In November 2011 I had the privilege of being employed by the City of Wyndham as the first curator at Wyndham Art Gallery, a three-day-a-week position for which I am eternally grateful.

My first impression of the space was of something between a toilet block and a train station waiting room. This was largely to do with the horrible lino on the floor and the odd shape of the upstairs space. It was certainly not a glamourous gallery to be programming, but I had a sense of freedom because nobody, not even the residents (of which I was one), expected very much. It was certainly not any competition for the Melbourne galleries. This meant that it could be anything, and I was lucky enough to have the chance to be a part of creating what it would become.

I was invited to do the Christmas decorations in the foyer of the Wyndham Cultural Centre that first year and decided to create something that would prompt consideration of our carbon footprint during the Christmas season. It became known as – The Black Christmas Tree – a large pine tree painted black and a display of what I considered elegant decorations throughout the foyer. It was the biggest and perhaps most significant controversy associated with the gallery, headlining the front page of the local newspaper with Offended by Colour. This prompted me to consider what would be the background agenda of future programming at the gallery. My intention became about how to entice the community to learn about one another and discover new ways of looking at the world, using art to both challenge and delight. Thankfully this was also in alignment with Wyndham City Council’s plan.

I have to thank all the artists, both local and abroad, who supported me in this quest and helped to develop the reputation of the gallery, which has far exceeded my first impressions.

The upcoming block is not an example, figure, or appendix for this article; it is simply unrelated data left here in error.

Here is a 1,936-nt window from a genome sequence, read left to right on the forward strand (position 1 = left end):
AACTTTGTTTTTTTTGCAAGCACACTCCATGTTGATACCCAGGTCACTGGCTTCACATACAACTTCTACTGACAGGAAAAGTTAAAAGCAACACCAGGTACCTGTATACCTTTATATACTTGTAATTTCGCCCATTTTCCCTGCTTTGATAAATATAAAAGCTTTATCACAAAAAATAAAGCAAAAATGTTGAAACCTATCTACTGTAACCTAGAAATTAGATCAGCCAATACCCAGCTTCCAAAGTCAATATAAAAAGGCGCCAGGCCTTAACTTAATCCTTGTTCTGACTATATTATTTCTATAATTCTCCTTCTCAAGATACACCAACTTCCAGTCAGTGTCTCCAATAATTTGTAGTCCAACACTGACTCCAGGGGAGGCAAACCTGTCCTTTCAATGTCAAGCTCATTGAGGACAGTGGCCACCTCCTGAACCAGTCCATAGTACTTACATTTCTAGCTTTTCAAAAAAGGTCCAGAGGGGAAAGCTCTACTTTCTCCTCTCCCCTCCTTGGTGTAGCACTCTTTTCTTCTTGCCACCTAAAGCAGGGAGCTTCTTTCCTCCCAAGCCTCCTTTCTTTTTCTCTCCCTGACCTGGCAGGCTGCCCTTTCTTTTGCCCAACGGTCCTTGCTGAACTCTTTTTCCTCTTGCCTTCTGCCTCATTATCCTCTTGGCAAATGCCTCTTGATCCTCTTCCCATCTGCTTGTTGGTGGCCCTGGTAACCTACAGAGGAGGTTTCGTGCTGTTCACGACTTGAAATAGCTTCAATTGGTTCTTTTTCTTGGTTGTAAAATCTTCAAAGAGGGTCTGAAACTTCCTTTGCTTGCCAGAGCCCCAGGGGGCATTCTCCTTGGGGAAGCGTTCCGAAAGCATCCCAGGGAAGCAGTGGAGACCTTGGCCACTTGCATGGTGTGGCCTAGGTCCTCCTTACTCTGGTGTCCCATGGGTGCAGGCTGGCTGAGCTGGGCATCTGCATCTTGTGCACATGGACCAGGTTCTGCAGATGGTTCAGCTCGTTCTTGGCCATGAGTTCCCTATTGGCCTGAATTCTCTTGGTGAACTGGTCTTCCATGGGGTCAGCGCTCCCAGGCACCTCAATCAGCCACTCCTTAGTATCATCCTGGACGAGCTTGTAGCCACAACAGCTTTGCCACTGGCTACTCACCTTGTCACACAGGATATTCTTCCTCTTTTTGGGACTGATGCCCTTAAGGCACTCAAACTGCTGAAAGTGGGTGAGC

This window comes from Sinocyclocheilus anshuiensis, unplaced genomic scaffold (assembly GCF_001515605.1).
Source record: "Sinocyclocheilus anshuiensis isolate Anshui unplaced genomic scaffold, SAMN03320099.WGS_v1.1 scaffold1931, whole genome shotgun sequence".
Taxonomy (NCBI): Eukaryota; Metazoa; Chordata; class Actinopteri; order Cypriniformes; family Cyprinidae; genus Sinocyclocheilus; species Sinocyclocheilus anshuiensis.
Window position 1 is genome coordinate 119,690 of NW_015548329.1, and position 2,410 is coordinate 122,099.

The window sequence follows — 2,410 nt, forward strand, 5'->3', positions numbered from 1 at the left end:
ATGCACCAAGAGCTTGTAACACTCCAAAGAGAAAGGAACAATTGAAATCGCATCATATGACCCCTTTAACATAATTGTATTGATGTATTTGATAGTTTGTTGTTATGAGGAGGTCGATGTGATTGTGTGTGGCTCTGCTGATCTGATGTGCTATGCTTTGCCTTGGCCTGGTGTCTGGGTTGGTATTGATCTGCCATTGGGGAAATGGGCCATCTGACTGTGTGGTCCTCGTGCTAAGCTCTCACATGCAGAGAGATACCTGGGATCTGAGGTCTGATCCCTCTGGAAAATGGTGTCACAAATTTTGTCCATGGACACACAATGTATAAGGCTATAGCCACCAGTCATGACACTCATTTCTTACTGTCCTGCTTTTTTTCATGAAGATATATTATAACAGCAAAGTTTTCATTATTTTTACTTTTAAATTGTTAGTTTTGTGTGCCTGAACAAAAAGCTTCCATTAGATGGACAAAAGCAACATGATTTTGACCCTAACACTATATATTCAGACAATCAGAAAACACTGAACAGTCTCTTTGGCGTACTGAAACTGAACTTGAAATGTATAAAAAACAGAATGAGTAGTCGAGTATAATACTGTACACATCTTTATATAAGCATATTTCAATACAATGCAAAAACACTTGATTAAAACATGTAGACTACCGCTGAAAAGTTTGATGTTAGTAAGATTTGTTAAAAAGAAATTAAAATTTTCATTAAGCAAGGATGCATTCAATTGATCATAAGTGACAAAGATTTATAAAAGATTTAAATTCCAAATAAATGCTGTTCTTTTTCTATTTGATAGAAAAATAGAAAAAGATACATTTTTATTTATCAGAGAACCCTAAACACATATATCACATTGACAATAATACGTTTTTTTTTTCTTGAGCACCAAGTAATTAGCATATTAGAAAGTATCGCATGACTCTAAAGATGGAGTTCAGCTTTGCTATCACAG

In 2015 the gallery program had expanded its remit beyond one person three days a week and demanded another part-time curator. Wyndham Art Gallery was very lucky to entice my friend and colleague Maree Clarke to come on board. Maree’s First Nations ways of knowing and being influenced me and infiltrated the gallery’s programming, and together we were able to produce some of my favourite exhibitions over the following five years. Maree’s now-famous ability as an artist to ‘super-size’ her cultural belongings was evident beforehand in her super-sizing of our ideas. 

One example was her commitment to organising thirty people from different language groups to read the articles of the Universal Declaration of Human Rights at the opening of the RACE 2016 exhibition, in thirty different mother tongues. The short timeline to organise this made it unthinkable at first, but in the end we did it and produced one of the most moving and memorable openings we have had. 

Maree and I brainstormed naturally, collaborating and curated intuitively, a rare but fortunately not totally unique experience as I have now discovered working with Maree’s replacement, Olivia Poloni. In 2019 Maree left Wyndham Art Gallery to pursue her flourishing and dynamic art career.

We have been supported by many wonderful people in council, many of whom have now left, such as CEO Kelly Grigsby, Jamie Smith, David Fitzsimmons and Bec Cole; today, we acknowledge the fabulous Tegan Lang and Donna Aston. We have always been enabled by a forward-thinking council, willing to take risks and provide a platform for the voices that make up our community.

Wyndham Art Gallery is about to expand its footprint with the development of the Wyndham Cultural Centre. It is a moment worth considering: what it will take for all galleries to open their doors, hearts and minds to include all people at all levels of power, enabling a cultural life that enriches us all, one in which everyone can see themselves reflected back? 

A world where ‘mainstream’ is no longer just ‘whitestream’.